Jeff Sessions’ DOJ withdraws request for stay of anti-transgender ruling

Jeff Sessions

Sen. Jeff Sessions, Donald Trump's selection for Attorney General. Associated Press

The U.S. Department of Justice, fewer than 48 hours after Sen. Jeff Sessions was confirmed as attorney general, began backing out of its support of Title IX protections for transgender students.

In a brief filed Friday, the DOJ withdrew its request for a partial stay on a Texas court ruling that prohibited the federal government from enforcing guidance from the Obama Administration that saw anti-transgender discrimination as covered by Title IX prohibitions on sex-based discrimination in schools. That stay sought to narrow the scope of the ruling to only apply to the 12 states that participated in the lawsuit in some way: Alabama, Wisconsin, West Virginia, Tennessee, Oklahoma, Louisiana, Utah, Georgia, Arizona, Maine, and Mississippi.

The oral arguments for the partial stay, originally requested in November 2016, were scheduled for Valentine’s Day — February 14. The brief cancelled those oral arguments and signaled that the Trump administration could drop the appeal altogether.

“Defendants-appellants hereby withdraw their pending November 23, 2016 motion for partial stay pending appeal. The parties jointly move to remove from the Court’s calendar the February 14, 2017 oral argument currently scheduled for that motion,” the brief said. “The parties are currently considering how best to proceed in this appeal.”

While Sessions’ name does not appear on the brief, the reversal comes fewer than 48 hours after his confirmation. Some see this change of course as a direct reflection of Sessions’ political agenda. The newly minted attorney general has a record of opposing LGBTQ rights, earning him a zero from the Human Rights Campaign (HRC). He also opposed hate crimes legislation while in the Senate, because he doesn’t think LGBTQ people “face that kind of discrimination.”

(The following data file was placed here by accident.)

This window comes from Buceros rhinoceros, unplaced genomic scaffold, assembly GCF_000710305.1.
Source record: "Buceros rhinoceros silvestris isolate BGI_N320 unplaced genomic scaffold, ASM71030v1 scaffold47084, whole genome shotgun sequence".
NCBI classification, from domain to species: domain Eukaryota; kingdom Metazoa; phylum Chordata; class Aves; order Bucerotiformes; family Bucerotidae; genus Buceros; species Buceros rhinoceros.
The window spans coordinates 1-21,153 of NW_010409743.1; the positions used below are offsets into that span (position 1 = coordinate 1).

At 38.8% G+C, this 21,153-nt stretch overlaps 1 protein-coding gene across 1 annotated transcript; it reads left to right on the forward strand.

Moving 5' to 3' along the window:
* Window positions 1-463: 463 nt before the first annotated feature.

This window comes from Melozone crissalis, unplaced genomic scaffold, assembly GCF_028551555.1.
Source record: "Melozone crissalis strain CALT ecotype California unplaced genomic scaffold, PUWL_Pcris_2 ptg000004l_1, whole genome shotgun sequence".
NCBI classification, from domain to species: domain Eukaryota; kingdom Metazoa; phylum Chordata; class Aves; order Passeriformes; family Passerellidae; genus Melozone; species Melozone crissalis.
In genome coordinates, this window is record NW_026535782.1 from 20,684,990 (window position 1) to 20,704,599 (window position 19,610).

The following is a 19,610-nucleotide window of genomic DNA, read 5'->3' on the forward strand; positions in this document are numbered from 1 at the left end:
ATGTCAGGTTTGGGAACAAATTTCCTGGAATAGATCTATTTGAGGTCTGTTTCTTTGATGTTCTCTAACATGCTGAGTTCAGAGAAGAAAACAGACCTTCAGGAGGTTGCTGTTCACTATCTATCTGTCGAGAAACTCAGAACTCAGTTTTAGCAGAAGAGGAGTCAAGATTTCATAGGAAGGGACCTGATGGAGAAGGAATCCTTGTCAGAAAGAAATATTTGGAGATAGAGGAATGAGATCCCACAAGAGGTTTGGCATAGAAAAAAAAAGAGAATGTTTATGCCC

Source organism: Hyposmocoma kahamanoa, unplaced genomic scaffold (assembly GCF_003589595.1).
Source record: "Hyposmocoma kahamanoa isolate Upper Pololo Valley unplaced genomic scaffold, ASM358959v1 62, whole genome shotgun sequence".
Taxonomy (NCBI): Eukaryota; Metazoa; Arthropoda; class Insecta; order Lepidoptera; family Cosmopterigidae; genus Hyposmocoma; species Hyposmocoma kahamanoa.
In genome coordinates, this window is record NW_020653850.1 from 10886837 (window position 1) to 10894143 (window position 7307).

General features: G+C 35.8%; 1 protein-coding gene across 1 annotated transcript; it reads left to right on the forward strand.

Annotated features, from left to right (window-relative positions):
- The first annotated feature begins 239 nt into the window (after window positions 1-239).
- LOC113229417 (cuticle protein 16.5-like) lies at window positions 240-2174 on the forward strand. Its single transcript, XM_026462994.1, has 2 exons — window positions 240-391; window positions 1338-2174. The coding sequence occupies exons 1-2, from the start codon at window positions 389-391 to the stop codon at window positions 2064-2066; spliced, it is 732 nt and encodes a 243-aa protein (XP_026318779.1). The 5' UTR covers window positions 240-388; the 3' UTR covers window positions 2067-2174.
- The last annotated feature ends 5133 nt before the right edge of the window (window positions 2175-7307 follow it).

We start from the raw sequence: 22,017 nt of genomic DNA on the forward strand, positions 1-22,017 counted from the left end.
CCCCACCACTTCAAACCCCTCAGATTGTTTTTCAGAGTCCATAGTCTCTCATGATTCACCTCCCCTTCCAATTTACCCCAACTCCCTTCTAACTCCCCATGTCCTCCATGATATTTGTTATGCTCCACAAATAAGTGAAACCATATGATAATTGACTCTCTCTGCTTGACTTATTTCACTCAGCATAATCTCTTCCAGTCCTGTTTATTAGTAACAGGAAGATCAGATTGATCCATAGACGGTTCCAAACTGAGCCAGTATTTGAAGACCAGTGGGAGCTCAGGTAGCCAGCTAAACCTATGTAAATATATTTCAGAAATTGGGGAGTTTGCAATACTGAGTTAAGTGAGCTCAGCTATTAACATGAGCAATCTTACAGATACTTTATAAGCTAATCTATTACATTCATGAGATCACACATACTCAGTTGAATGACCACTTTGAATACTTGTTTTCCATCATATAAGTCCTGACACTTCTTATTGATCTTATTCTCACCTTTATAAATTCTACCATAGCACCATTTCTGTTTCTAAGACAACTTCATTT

“After being on the job for less than 48 hours, Attorney General Jeff Sessions has signaled his intent to undermine the equal dignity of transgender students,” HRC President Chad Griffin told the Washington Blade. “Transgender students are entitled to the full protection of the United States Constitution and our federal nondiscrimination laws. It is heartbreaking and wrong that the agency tasked with enforcing civil rights laws would instead work to subvert them for political interests. President Trump must immediately reverse course and direct the DOJ to uphold guidance protecting transgender students.”

A Trump reversal doesn’t seem likely, however, since removing these protections was among the president’s campaign promises.

Still, while the order blocks the federal government from enforcing Obama’s directive that schools permit transgender students to use the restrooms and locker rooms consistent with their gender, the Washington Blade notes that it doesn’t necessarily prevent transgender plaintiffs from successfully claiming discrimination under Title IX on their own.

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